Samuel Hartinger1, John P. Porcari1, Kimberley Radtke1, Scott Doberstein1, Maria Hipp1, Abigail Ryskey1, Carl Foster1. The Effects of Wearing Cold Garments on Energy Expenditure. 1Department of Exercise and Sport Science, University of Wisconsin-La Crosse, La Crosse, WI, USA.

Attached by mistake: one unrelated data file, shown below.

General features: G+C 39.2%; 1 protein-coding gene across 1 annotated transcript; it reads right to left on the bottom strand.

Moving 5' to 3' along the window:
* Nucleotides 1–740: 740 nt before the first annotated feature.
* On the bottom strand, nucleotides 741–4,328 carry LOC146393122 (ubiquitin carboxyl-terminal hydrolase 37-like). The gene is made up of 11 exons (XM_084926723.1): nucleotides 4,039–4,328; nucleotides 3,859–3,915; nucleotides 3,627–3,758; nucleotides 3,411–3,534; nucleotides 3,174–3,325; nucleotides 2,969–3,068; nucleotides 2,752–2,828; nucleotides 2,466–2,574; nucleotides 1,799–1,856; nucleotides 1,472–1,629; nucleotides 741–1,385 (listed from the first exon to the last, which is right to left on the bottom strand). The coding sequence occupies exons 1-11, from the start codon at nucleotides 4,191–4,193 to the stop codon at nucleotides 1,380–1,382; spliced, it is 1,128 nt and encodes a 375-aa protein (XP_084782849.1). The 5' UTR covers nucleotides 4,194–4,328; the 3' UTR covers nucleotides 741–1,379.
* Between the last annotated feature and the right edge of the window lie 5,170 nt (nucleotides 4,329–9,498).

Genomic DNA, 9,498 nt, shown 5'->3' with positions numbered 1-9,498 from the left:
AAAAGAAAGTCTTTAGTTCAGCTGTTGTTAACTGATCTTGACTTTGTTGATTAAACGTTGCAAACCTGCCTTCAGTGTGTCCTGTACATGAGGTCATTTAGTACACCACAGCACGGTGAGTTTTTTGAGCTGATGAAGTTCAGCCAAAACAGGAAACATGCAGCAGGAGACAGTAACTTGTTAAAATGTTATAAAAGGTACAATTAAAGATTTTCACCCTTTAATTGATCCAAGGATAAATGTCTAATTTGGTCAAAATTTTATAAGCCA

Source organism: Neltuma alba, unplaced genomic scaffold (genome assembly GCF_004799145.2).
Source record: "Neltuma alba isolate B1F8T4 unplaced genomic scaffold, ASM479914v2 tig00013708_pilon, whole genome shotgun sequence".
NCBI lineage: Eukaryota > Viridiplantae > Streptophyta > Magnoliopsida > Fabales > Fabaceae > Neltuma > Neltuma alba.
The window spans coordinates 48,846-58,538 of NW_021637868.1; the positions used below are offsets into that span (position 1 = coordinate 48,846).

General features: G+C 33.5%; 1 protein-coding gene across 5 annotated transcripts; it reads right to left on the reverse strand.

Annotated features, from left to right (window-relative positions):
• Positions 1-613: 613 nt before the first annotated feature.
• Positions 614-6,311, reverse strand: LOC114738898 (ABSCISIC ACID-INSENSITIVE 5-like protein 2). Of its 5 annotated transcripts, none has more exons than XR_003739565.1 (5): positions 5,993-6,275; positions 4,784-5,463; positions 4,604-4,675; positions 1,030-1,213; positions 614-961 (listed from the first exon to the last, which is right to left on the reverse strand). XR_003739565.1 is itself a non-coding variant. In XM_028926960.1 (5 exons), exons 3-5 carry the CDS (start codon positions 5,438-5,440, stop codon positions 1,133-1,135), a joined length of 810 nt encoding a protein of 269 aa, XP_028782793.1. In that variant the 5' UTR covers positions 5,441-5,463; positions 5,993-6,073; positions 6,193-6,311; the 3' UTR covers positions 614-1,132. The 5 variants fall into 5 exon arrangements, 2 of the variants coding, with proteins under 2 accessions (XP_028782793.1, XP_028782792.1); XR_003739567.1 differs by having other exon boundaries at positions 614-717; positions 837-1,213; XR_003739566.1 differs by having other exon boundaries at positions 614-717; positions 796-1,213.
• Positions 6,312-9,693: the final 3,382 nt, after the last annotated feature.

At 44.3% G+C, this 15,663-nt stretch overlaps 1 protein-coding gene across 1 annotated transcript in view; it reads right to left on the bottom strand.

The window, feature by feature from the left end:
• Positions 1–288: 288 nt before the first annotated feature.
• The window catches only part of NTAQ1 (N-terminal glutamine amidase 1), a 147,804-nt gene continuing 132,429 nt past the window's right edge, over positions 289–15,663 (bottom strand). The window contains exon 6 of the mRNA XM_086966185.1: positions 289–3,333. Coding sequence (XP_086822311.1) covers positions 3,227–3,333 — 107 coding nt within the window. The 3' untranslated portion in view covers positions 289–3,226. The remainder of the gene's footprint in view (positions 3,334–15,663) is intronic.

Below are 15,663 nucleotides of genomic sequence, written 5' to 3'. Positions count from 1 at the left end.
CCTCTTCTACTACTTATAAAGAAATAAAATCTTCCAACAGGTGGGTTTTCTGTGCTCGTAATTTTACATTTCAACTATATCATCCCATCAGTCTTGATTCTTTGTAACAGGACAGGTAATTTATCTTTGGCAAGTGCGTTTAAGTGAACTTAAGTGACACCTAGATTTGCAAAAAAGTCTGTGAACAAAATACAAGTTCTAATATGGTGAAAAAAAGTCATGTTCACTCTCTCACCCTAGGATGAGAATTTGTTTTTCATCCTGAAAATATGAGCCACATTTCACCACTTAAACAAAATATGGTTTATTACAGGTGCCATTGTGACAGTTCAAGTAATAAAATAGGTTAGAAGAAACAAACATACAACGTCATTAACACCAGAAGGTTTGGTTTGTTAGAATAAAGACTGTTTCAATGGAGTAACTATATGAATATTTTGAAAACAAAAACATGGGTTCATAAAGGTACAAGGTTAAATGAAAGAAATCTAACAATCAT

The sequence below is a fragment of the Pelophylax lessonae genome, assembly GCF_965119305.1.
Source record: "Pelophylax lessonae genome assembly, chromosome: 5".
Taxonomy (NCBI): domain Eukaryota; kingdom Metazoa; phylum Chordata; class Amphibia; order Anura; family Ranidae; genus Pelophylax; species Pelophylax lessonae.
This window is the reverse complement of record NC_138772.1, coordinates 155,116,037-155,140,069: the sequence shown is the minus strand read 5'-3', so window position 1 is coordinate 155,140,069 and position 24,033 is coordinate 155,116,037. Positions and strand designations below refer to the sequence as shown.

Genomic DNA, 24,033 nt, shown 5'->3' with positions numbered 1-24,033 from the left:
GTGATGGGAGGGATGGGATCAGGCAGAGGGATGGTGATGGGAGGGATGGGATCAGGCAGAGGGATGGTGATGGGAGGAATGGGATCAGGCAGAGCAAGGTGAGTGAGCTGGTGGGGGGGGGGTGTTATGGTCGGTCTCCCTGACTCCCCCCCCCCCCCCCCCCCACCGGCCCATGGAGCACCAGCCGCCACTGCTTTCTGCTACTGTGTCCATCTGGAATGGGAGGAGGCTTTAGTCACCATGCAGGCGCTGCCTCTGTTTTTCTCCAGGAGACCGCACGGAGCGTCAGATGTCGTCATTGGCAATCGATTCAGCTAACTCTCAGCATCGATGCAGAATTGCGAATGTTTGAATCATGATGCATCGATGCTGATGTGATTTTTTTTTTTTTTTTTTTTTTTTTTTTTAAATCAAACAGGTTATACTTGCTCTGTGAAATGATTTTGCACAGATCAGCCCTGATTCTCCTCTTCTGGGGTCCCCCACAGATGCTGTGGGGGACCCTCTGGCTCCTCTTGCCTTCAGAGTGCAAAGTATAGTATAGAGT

Introduction: Stimulation of brown adipose tissue (BAT) by cold exposure purportedly upregulates energy expenditure (EE) and has been suggested as a method to reduce adiposity. BAT in humans is located primarily in the upper torso. Manufacturers have developed garments that contain ice packs and are designed to be worn over these areas. Two such products are the Cool Fat Burner and the Cool Gut Buster. The Cool Fat Burner places ice packs against the shoulders and neck, while the Cool Gut Buster is worn around the abdomen. Purpose: This study was designed to evaluate changes in EE when wearing the Cool Fat Burner and the Cool Gut Buster. Methods: Twenty subjects (12 males; 8 females) sat quietly for a total of 90 minutes while heart rate (HR) and VO2 were recorded. Data collection was separated into three 30-minute phases: rest, low-intensity, and high-intensity. Subjects sat quietly during the rest phase, wore both the Cool Fat Burner and the Cool Gut Buster during the low-intensity phase, and wore both garments and drank cold water during the high-intensity phase. Results: Average VO2 increased significantly across all three phases (rest: 295.6 ± 69.1 ml/min; low-intensity: 333.0 ± 83.2 ml/min; high-intensity: 372.8 ± 87.5 ml/min). When VO2 was converted to EE, it was found that 6 additional kcals were burned in the 30-min low-intensity phase compared to rest (50.1 ± 12.6 vs. 44.1 ± 10.5 kcal) and 11.7 additional kcals were burned during the 30-min high-intensity phase compared to rest (55.8 ± 13.2 vs. 44.1 ± 10.5 kcal). Conclusion: Wearing cold garments resulted in a significant increase in EE. However, the magnitude of the increase may not be practically useful as a weight loss tool.